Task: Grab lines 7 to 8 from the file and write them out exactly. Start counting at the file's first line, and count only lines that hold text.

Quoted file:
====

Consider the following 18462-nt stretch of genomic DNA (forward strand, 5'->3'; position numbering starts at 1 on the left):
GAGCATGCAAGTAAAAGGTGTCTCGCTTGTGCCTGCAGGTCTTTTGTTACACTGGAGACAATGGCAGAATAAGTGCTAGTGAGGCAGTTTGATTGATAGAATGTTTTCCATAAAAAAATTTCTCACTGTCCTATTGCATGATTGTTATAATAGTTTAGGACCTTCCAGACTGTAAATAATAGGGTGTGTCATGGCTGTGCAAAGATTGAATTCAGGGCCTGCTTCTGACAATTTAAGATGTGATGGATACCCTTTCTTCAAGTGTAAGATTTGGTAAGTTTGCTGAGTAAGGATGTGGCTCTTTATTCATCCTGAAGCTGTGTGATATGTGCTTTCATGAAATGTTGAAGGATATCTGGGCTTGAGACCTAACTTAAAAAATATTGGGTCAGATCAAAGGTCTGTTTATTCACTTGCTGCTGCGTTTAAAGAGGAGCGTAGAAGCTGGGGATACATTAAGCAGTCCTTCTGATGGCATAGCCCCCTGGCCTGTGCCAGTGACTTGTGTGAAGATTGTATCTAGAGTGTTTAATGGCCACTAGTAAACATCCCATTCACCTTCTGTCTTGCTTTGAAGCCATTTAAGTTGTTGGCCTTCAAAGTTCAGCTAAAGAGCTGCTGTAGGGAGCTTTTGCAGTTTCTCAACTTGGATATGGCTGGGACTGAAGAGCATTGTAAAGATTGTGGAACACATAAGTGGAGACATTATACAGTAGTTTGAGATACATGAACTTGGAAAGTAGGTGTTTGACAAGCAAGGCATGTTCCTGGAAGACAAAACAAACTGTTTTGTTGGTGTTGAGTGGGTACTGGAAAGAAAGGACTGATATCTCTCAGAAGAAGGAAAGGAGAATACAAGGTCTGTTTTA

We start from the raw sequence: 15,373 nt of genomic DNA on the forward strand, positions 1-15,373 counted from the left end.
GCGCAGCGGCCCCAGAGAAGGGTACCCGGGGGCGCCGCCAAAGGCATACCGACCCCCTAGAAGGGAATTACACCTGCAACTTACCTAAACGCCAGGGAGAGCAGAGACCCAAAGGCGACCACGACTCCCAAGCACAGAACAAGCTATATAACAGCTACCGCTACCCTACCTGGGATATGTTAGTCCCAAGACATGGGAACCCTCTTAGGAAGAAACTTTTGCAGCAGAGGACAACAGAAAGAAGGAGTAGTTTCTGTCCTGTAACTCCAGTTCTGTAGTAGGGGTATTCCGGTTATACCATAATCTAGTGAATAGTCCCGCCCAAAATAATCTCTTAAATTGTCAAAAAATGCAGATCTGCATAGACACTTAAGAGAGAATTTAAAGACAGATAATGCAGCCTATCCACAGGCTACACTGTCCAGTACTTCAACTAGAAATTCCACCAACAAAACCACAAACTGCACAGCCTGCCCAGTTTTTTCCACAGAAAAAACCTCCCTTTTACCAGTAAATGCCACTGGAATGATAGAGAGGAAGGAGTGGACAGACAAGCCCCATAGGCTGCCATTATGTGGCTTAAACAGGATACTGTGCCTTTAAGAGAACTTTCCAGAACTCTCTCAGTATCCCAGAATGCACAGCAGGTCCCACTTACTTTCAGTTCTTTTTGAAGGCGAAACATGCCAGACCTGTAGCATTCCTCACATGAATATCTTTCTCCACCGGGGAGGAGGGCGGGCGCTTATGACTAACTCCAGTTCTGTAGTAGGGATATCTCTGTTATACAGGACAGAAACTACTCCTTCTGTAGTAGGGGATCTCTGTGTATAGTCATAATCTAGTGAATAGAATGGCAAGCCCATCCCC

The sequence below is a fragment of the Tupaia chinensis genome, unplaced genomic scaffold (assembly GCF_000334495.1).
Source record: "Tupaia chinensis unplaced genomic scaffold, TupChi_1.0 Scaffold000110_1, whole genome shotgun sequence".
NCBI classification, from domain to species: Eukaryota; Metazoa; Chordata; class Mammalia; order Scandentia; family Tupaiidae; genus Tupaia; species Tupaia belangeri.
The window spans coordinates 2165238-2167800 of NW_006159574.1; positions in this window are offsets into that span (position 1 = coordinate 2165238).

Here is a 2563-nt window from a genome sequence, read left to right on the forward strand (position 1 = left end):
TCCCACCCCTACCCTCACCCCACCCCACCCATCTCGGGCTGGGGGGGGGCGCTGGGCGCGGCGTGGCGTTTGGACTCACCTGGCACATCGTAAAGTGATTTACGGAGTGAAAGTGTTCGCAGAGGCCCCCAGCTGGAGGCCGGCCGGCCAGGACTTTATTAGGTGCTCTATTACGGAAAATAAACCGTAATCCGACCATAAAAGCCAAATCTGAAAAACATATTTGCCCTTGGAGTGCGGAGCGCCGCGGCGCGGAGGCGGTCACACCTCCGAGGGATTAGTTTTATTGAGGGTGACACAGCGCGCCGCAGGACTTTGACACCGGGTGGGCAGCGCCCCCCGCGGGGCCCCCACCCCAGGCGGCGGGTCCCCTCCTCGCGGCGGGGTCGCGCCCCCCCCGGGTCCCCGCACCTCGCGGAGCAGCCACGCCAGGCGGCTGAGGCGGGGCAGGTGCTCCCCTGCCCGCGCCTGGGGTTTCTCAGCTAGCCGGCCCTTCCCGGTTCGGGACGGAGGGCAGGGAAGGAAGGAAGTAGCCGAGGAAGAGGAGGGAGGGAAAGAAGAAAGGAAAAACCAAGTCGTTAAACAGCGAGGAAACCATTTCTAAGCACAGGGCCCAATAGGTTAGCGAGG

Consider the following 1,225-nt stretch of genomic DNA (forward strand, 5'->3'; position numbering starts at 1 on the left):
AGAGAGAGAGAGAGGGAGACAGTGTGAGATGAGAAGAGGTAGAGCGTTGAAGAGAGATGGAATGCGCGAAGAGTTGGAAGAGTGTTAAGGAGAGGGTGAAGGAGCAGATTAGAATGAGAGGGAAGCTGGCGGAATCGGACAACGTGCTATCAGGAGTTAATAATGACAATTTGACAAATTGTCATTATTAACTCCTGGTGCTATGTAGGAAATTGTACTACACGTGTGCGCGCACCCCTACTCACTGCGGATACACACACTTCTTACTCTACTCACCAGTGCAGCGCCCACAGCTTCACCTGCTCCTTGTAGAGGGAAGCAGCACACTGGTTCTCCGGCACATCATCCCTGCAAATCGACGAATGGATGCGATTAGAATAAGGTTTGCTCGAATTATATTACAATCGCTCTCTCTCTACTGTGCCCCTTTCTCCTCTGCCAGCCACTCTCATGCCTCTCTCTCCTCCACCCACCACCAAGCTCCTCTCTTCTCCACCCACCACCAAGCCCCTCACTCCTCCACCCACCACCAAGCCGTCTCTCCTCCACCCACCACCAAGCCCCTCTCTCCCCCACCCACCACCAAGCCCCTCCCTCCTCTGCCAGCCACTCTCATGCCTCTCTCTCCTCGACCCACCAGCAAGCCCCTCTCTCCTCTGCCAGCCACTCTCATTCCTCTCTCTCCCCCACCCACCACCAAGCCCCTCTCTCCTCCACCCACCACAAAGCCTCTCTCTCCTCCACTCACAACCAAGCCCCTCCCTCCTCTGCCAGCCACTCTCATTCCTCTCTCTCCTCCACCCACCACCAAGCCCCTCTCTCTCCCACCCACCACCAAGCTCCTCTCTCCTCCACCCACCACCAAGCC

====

NCBI classification, from domain to species: Eukaryota; Metazoa; Chordata; class Mammalia; order Scandentia; family Tupaiidae; genus Tupaia; species Tupaia belangeri.
The window spans coordinates 2165238-2167800 of NW_006159574.1; positions in this window are offsets into that span (position 1 = coordinate 2165238).